[vi-sey-lee-uh s, -seyl-yuh s]
An·dre·as [ahn-dre-ahs] /ɑnˈdrɛ ɑs/, 1514–64, Flemish anatomist.
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Andreas (anˈdreːas). 1514–64, Flemish anatomist, whose De Humani Corporis fabrica (1543) formed the basis of modern anatomical research and medicine
Collins English Dictionary - Complete & Unabridged 2012 Digital Edition © William Collins Sons & Co. Ltd. 1979, 1986 © HarperCollins Publishers 1998, 2000, 2003, 2005, 2006, 2007, 2009, 2012
[vĭ-sā′lē-əs, -zā′-]Andreas 1514-1564
Flemish anatomist and surgeon who is considered the founder of modern anatomy and who wrote On the Structure of the Human Body (1543).
The American Heritage® Stedman's Medical Dictionary Copyright © 2002, 2001, 1995 by Houghton Mifflin Company. Published by Houghton Mifflin Company.
Flemish anatomist and surgeon who is considered the father of modern anatomy. His rigorous descriptions of the structure of the human body, based on his own personal dissections of cadavers, established a new level of clarity and accuracy in the study of human anatomy.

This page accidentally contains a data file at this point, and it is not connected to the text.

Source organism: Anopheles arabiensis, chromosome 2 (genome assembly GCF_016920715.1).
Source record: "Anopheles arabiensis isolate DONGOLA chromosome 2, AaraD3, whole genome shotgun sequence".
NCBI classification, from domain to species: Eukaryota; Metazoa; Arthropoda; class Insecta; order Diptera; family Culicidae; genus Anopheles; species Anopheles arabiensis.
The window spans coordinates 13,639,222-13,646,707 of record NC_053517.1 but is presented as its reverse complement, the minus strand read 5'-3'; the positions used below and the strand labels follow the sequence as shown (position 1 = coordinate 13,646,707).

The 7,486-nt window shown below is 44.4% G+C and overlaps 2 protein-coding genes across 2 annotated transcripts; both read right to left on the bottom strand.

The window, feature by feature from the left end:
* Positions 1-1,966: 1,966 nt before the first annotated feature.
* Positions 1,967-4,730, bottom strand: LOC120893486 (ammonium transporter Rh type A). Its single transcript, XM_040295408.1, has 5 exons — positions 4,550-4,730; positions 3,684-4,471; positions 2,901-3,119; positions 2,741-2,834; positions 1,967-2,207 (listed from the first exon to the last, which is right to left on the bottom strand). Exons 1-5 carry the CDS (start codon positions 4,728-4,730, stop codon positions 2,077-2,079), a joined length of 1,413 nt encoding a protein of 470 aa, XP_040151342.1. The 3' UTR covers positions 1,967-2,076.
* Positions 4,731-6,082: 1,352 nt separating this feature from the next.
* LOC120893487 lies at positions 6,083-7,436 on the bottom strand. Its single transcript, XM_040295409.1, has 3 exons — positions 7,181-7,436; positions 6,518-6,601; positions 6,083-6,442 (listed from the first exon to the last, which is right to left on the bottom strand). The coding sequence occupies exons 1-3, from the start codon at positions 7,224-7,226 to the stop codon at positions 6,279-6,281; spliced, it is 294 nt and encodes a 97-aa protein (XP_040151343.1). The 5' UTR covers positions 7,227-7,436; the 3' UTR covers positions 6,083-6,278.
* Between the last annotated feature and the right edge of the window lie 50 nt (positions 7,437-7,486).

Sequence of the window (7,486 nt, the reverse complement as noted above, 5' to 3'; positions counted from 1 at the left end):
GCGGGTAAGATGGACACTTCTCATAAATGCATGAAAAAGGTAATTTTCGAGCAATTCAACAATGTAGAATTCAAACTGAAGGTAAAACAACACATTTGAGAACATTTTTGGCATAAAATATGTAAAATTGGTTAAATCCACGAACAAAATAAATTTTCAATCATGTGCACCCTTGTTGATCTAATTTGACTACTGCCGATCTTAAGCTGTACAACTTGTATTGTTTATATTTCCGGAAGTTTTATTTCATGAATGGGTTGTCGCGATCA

Biography: After receiving his medical degree in 1537, Andreas Vesalius began lecturing on surgery and anatomy at the University of Padua. To further his knowledge, he personally dissected cadavers, a task that others in his position would have delegated to an assistant. Through this work Vesalius became convinced that the anatomical theories of the Greek physician Galen, whose ideas had been accepted as authoritative for more than 1,000 years, were not correct. Although Vesalius had begun his career as a Galenist, his hands-on experience led him to believe that Galen's descriptions of the human body were based on dissections of pigs, dogs, and other animals rather than humans, a procedure that was prohibited during Galen's time. Vesalius compared Galen's anatomical texts with his own observations made during dissections. After five years spent compiling his findings, in 1543 he published De humani corporis fabrica (On the Structure of the Human Body), which was the most accurate and comprehensive anatomy textbook to date and included artists' engravings based on Vesalius's own drawings. By relying on careful observation instead of received wisdom, Vesalius transformed the field of anatomy, as well as medicine and biology.
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